“As much as people embrace all things digital, they’re much fussier when they turn into actual shoppers. In fact, QR codes and social media have very little impact, according to new research from Catapult Action-Biased Marketing, a Westport Connecticut-based researcher.” Those are the opening lines of a recent Media Post Marketing Daily article, “Shoppers Spurn Social, QR Codes.”
Wow. So let’s dig deeper. According to Catapult Marketing’s Brian Cohen, digital shopper marketing director, “We looked at 1,200 consumers, and the role that social media is playing is not as large as we thought it would be. It’s a good consumer and advocacy tool, and it builds brand awareness.” But he went on to say that when the consumer’s mind turns to actual shopping, they aren’t tuning into social media. Rather, they are checking out company websites, Internet ratings, and review sites. Especially for big ticket purchases. Well, I think that makes sense.
As for QR codes, Cohen cites the rapid adoption of new technologies by marketers without full consideration of the customer. He points out that many consumers who don’t own iPhones see smart codes and that translates to: “You can’t play” to them. He also states there’s a “fatigue” among iPhone users where QR codes are concerned; interaction with them is down 20%. Besides fatigue, QR codes aren’t always delivering interesting or useful material.
The study revealed two consumer mindsets when engaging with QR codes:
- Will it save me time?
- Will it save me money?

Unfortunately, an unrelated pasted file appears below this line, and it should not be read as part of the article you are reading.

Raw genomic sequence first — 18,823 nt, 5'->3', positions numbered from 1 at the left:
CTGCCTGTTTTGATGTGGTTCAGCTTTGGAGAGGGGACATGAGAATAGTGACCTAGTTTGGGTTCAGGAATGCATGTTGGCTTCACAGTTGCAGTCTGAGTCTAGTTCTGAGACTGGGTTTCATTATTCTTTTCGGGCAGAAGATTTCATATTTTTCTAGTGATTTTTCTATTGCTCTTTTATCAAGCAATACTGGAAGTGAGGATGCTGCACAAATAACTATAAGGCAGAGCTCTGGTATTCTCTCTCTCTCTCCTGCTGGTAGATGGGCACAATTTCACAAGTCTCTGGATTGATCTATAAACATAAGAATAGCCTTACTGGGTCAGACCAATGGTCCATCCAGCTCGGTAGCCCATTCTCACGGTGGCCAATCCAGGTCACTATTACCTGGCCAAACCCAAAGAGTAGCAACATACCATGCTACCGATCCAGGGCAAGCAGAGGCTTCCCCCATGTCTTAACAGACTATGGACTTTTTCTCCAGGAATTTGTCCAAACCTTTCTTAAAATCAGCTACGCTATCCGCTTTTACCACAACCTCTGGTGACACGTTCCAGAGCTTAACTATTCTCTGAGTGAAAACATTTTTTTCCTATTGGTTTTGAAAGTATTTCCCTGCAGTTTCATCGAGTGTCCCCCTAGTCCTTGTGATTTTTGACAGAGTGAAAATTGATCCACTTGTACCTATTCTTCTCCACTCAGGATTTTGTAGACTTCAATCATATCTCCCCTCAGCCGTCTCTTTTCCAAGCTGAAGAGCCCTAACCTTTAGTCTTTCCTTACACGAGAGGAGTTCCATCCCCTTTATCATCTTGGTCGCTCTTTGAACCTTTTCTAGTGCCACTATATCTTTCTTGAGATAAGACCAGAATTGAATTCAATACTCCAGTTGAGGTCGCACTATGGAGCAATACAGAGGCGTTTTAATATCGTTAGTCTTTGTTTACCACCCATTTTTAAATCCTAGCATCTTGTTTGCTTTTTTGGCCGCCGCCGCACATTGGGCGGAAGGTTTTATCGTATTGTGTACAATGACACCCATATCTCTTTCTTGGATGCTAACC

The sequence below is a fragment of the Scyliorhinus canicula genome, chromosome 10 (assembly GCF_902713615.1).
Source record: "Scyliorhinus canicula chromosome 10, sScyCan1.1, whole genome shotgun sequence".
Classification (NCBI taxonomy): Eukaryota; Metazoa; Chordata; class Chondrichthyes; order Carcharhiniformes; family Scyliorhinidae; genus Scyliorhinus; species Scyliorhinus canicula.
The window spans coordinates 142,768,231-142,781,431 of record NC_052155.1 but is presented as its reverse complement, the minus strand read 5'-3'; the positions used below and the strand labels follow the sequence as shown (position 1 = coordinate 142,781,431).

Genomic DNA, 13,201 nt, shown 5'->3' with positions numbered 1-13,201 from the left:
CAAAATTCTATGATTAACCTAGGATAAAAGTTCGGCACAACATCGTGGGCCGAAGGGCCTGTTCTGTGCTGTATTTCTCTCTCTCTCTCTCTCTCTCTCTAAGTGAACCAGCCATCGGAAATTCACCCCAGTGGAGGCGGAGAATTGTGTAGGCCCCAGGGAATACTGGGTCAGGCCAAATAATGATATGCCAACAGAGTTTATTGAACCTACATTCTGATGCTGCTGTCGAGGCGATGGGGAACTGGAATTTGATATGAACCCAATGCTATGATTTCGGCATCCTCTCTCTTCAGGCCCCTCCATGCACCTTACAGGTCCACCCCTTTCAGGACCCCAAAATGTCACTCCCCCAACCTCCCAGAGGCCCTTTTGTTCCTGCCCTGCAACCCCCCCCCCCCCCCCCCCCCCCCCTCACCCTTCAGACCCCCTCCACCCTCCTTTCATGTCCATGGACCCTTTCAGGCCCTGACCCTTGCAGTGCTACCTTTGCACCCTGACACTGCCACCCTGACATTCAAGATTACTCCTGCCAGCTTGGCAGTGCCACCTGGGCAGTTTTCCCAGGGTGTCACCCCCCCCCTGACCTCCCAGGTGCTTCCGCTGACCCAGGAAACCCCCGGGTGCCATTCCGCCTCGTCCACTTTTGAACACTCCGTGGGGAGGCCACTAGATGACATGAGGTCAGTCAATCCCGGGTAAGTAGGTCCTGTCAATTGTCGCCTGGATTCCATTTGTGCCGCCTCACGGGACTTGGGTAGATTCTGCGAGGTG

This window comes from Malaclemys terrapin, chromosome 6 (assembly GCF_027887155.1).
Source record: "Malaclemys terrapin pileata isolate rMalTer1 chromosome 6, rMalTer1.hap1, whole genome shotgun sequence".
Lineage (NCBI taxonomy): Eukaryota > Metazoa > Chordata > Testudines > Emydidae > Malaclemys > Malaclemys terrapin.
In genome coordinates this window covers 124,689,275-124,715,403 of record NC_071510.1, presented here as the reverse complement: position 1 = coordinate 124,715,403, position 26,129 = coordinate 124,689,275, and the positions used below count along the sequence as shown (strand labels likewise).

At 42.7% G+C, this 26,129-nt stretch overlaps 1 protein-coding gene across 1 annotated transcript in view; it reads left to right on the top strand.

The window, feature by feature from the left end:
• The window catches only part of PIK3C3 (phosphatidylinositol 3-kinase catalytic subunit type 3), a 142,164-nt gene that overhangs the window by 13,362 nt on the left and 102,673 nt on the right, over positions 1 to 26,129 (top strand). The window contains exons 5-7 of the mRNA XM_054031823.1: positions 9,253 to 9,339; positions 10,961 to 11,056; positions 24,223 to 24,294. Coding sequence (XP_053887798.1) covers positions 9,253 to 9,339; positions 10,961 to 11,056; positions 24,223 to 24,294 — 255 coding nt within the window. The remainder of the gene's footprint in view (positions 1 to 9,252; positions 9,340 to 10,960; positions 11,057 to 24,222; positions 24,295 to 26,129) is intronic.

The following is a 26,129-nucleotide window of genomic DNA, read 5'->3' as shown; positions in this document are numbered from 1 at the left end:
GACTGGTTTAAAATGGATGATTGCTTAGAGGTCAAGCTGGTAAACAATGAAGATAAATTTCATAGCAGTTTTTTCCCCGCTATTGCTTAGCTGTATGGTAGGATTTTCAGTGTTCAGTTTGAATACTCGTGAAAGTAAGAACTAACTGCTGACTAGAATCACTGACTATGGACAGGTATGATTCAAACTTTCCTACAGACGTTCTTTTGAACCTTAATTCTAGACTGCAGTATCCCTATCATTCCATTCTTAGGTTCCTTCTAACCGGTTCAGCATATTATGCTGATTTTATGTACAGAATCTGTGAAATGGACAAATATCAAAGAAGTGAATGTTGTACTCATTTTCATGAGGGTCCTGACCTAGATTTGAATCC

Did the research only paint a less-than-rosy picture of digital media? No. If marketers use it intelligently to share tips, ideas, engaging videos, and worthwhile content, it does help build brand awareness.
Research studies like these have value because they reveal important data at specific points in time. Marketers love to adopt new technology but they need to understand how consumers are engaging with it,what works, and what doesn’t. They also need to know whether they’re optimizing each digital tool effectively.
That constitutes value to consumers over and above their need to save time and save money, obviously. But it’s only part of the marketing picture; other tools are necessary to drive actual purchase decisions.
- What’s your take on this research? Does it corroborate your own analysis of the effectiveness of social media and QR codes?
- Do you think the results of this study point to a need for marketers to rethink their social media strategies?
- Do marketers sometimes jump on new technologies too soon without understanding their implications? Or how best to use them?
- Are we simply bombarding the consumer to the point of fatigue with all of this? Should we use less but better targeted social media?
I’d love to hear from all of you social media mavens out there on this one!